On December 1, guest speakers will include members of
Kashani and Timperley's own
class, as well Dr Mark Tyndall
and Dr Julio  Montaner,  both
UBC professors and directors
at BC's Centre for Excellence in
"This year at UBC we decided
to get a whole bunch of students
together and create awareness.
Everyone jumped on board. This
really ties into UBC's mandate of
global citizenship," Kashani said.
Kashani described how
numerous older practitioners
continue to refuse treatment
to patients with HIV/AIDS.
This fallout of medical support
has largely been attributed to
the relatively recent discovery
of this disease and, by consequence, the lack of knowledge
shared even amongst healthcare professionals.
"I think it is so important for
us as medical students, the next
generation coming in, to actually take the initiative to raise
awareness. This is a shift in the
state of mind of the medical
"One thing we want to mention to the UBC community is
that as future practitioners we
care about global health."
Asked about what UBC students in general can do to help
ABOVE Nima Kashani and Tonia
Timperley, two freshmen medica
students on campus, are working
to raise awareness about HIV/AIDS
at UBC. Their exhibition will run
in the Life Science Centre's main
hall on December 1 and 2, as part
of the week long series of events
aimed to educate students about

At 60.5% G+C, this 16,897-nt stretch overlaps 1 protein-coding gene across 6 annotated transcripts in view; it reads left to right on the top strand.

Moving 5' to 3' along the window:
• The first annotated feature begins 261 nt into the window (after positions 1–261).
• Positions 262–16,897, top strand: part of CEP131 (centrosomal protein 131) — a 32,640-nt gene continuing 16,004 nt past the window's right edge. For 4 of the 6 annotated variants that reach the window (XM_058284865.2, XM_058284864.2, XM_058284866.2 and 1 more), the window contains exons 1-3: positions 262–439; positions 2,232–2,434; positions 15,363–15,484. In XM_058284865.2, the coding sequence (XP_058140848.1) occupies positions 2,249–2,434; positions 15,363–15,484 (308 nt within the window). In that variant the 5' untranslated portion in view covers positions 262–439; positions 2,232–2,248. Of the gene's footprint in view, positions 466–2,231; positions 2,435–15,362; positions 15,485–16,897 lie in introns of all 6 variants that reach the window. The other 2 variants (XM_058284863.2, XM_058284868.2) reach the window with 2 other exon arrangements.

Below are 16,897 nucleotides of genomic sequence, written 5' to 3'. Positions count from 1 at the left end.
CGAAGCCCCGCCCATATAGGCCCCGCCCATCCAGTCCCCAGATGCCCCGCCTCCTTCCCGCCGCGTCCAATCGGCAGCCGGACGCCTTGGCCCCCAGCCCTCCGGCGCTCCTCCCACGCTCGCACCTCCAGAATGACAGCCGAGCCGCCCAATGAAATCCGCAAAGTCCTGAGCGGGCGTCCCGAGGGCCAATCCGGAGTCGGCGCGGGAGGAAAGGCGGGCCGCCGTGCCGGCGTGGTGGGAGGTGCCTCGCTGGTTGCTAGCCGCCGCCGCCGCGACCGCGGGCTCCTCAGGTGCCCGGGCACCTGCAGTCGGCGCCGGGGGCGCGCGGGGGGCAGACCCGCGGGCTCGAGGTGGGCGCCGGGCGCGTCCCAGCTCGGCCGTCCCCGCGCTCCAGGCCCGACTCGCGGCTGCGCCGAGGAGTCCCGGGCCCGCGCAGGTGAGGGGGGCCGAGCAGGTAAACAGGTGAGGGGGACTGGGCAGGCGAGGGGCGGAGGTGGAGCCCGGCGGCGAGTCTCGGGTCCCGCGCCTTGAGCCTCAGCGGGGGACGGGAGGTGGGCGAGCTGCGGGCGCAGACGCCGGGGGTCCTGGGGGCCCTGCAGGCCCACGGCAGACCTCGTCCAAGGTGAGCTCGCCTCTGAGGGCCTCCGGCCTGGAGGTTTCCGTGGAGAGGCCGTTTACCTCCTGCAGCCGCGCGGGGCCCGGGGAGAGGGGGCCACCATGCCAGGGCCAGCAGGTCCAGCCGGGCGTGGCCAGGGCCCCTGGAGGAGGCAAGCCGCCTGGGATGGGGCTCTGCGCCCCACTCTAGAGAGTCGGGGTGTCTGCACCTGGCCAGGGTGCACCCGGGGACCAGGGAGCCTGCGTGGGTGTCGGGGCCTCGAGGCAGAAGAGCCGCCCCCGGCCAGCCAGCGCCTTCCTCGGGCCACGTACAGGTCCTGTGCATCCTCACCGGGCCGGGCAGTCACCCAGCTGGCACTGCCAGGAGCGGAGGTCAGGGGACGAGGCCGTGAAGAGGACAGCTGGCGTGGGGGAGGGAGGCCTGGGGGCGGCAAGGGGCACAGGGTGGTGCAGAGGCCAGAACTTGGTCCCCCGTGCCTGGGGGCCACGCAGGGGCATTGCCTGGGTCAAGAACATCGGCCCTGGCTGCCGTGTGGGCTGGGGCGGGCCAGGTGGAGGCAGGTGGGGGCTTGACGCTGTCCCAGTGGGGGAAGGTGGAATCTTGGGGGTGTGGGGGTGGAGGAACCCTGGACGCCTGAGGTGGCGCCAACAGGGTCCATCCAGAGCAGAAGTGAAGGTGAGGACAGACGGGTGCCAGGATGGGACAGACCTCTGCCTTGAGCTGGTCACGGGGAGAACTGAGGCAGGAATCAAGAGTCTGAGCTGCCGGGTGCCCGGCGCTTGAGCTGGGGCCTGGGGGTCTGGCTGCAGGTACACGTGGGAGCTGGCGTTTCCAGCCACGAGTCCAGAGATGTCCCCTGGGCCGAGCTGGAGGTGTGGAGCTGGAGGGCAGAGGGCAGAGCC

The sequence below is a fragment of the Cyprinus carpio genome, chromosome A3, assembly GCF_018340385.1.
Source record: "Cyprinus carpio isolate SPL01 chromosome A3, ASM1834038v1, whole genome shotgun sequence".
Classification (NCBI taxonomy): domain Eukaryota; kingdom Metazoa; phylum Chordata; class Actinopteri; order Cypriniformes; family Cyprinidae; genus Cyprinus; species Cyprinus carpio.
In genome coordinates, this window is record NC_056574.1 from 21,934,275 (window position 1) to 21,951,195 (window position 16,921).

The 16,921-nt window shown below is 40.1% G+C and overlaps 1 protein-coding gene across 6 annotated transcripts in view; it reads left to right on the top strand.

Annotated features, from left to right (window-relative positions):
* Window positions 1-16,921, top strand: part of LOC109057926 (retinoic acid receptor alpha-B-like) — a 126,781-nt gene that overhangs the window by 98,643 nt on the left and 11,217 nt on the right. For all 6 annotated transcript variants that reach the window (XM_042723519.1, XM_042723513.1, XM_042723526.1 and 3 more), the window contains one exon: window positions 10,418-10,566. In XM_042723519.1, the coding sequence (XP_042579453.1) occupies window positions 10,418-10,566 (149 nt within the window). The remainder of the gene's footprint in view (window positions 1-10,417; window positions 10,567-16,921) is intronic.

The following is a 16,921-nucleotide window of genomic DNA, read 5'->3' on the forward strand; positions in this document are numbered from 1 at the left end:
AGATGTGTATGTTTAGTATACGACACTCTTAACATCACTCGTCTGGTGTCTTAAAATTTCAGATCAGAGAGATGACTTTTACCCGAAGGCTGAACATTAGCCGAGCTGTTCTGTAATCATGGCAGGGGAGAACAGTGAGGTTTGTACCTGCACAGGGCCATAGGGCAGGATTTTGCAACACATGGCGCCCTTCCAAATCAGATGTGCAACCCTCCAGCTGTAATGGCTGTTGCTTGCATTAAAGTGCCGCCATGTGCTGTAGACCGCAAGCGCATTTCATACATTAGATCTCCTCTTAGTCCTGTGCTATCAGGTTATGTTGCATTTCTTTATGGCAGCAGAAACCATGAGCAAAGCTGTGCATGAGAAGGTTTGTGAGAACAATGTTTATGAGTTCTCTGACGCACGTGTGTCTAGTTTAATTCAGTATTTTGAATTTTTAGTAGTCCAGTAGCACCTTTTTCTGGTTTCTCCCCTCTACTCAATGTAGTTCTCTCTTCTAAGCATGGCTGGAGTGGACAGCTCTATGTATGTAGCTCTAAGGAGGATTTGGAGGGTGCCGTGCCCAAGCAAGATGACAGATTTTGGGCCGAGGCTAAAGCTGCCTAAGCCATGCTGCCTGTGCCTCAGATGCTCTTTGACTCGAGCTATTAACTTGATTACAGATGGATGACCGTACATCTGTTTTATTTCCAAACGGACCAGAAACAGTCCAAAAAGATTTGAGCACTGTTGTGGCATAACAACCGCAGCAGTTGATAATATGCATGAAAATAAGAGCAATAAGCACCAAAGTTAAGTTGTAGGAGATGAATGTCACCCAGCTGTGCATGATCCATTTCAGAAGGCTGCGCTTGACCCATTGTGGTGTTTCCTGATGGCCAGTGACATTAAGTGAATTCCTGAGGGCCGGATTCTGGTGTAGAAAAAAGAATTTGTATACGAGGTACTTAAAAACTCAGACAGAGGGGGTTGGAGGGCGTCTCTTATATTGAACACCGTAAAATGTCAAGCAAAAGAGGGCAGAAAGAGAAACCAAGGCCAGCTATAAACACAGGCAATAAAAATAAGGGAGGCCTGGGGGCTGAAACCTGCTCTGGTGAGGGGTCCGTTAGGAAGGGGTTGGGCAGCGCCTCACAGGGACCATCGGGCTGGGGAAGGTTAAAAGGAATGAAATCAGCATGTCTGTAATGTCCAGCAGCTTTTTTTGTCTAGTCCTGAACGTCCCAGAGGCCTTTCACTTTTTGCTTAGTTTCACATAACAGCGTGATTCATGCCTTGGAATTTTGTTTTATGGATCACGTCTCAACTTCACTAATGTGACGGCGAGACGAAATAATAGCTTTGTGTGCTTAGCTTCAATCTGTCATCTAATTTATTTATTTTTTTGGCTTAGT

LEFT Over one hundred UBC students form the iconic AIDS ribbon
two weeks ago
build awareness and move the
global community one step
closer to a cure, Kashani said
that in order to educate other
people, students first have to be
educated themselves.
"Attending some of these
talks and reading up about HIV/
AIDS is a sort of self-directed
learning. And one thing that students also have to realize is that
you don't have to be a doctor or
want to go into medicine to help
Kashani and Timperley
believe every individual regardless of health must address the
issues of human empowerment,
education and prevention via
appropriate sexual practices in
order to lower infection rates
and break down the harmful
social stigma that surrounds
people with this disease.
"Educate yourselves, stay involved, stay aware—this would be
the first step," Timperley said.
"If you decide to do something, great. If you don't, that's
fine too....as long as you can be
open minded and have an intellectual conversation with someone about HIV/AIDS." f|
wins case
to ban
by Shirazeh Entezari	
News Writer
UBC Okanagan Student Society
(UBCSUO) has won the case
brought against it in the BC
Supreme Court by the pro-life
group on campus that was denied club status. At a special
general meeting, students of UBC
Okanangan voted the club down
resoundingly and therefore the
club was denied official status by
The UBCSUO board denied
the group club status based on
their participation in the Genocide Awareness Project (GAP) in
2005—06. GAP is a controversial
pro-life display of images of
aborted fetuses juxtaposed with
the images of genocide, animal
abuse and the holocaust.
"This case shows that students have the right to determine